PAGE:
|Polling Place||Room Capacity||Non-voters in Room||Voter Processing Points||Inside Queue Capacity||Number of Check-In Stations||Average time for check-in||Arrival rate||Target wait time||Alert||Delete Row|
|# of people||# of people||# of people||# of people||# of stations||minutes||voters per hour||minutes|
|Please add rows by pressing the +Add Polling Place button|
|Precinct||Average Total Wait Time (minutes)||Average Total Queue Length (people)||Average Outside Queue Length (people)||Percent of time room is full||Chance Voter Waits Longer than Target||Alert|
|Table has no data|
This tool uses queueing theory to model a single process step at a polling site for which there are limits on the number of voters that may be present at any one time.
The tool relies on a classic queuing model, known as an “M/M/k system.” For this model of a polling site, we assume that voters arrive randomly with a constant arrival rate, and join a single queue that is being served by a set of parallel stations or servers. In a polling site, we assume that we are modeling the bottleneck step in the process; this might be the check in stations, or the voting stations, or possibly the ballot scanning station.
When the bottleneck is the check-in station, then the model reports only on the amount of time a voter would wait in line prior to check in; in effect, we assume that there is minimal waiting at the downstream steps in the process of voting and ballot scanning. When the bottleneck is the voting machines or booths, then the model reports on the amount of time a voter would wait in line prior to going to a voting station; in practice due to space limits and regulations at many polling sites, much of this waiting would typically occur in the line for check in so as to allow voters sufficient privacy when casting their ballots.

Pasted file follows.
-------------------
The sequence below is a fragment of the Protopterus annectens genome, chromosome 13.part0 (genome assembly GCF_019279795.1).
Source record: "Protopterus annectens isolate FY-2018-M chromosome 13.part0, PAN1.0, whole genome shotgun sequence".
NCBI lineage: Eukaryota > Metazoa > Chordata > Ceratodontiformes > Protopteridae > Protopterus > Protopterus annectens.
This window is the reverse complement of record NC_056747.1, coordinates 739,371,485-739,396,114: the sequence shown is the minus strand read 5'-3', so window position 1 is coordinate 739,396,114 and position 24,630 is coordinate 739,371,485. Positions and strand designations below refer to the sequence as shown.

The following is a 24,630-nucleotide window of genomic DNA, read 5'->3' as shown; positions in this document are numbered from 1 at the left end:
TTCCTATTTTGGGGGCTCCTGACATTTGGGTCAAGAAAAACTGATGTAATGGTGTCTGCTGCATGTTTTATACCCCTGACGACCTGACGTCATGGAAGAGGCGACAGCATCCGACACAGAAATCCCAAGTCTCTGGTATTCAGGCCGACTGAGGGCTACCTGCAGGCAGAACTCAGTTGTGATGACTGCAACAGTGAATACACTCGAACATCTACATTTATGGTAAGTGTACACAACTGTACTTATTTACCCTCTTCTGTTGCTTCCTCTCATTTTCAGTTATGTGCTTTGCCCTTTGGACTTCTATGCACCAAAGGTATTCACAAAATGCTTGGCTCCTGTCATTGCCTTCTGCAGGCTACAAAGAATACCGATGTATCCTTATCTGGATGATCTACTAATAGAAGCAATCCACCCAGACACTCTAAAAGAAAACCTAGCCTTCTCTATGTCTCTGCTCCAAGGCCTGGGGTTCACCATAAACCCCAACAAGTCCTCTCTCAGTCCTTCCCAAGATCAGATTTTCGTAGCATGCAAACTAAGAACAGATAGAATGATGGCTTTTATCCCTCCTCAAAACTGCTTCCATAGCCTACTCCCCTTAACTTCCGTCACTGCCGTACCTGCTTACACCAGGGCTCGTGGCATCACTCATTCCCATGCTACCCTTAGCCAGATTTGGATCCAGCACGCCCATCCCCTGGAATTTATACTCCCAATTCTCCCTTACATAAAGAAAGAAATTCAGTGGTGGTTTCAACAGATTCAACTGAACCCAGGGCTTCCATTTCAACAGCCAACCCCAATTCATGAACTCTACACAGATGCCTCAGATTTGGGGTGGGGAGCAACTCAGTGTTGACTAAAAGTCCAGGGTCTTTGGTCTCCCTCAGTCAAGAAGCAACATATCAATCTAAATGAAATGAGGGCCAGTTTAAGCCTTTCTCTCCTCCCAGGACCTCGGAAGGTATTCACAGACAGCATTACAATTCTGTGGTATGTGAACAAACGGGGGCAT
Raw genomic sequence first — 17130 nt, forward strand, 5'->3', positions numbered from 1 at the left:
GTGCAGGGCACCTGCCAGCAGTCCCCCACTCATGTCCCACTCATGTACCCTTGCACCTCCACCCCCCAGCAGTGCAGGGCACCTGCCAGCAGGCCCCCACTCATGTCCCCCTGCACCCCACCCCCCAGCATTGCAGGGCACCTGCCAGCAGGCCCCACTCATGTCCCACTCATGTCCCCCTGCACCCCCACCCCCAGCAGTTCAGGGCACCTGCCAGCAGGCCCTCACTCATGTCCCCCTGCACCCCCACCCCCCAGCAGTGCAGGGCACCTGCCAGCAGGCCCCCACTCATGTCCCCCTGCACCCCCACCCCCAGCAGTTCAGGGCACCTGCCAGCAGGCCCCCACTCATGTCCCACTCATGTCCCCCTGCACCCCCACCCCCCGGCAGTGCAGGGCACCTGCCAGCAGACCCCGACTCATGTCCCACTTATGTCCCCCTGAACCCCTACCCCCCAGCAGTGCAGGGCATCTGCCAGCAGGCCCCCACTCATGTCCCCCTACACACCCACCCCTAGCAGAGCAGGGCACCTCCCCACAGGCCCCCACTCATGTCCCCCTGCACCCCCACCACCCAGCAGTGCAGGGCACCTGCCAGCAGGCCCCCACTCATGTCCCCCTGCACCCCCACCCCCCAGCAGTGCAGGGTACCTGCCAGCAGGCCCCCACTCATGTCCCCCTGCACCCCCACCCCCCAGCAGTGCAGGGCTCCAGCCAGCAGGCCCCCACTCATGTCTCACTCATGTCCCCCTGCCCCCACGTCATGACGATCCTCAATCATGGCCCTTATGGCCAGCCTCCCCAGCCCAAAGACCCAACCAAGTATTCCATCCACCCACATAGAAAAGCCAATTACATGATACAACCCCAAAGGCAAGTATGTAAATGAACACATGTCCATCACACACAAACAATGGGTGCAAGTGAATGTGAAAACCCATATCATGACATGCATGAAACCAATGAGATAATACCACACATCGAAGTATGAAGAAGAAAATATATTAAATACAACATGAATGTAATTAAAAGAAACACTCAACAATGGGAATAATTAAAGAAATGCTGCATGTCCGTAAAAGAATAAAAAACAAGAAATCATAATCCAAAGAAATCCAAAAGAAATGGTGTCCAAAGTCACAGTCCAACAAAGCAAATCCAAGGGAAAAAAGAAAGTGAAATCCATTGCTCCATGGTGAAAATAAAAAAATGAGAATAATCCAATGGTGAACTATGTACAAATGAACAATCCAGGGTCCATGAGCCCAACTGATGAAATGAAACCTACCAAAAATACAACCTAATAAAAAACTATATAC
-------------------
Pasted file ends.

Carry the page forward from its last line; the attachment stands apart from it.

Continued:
In addition for this model, we assume that the polling site has a maximum occupancy that will limit the number of voters that can be in the site at any time. We capture this in the model by imposing a limit on the number of voters that can be in line waiting inside the facility at any point in time. As a conservative estimate, we assume that all stations in the vote process (that is, the number of check in stations, plus the number of voting booths, plus the number of scanning machines) always have one voter and thus reduce the number of voters allowed to wait in line.
This version of the model assumes that when the facility is full, the waiting line to vote will extend outside the facility. We then assume that any arriving voter will join this queue and wait.
In addition to using the tool on this web page, you can download an Excel spreadsheet that will perform the same calculations. One advantage of the spreadsheet is that it is easier to analyze multiple precincts at one time.
This tool is designed for election officials hoping to understand line lengths and wait times with simple social distancing measures in place. This tool is meant to answer questions like:
This tool comes in an online form and an excel-based form. We recommend using the online tool to try a few different polling place setups, understand what the tool outputs represent, and what inputs impact the results most. Once comfortable with these dynamics, the excel-based tool (downloadable online) is best for running tens or hundreds of scenarios, saving results, and seeing more detailed outputs.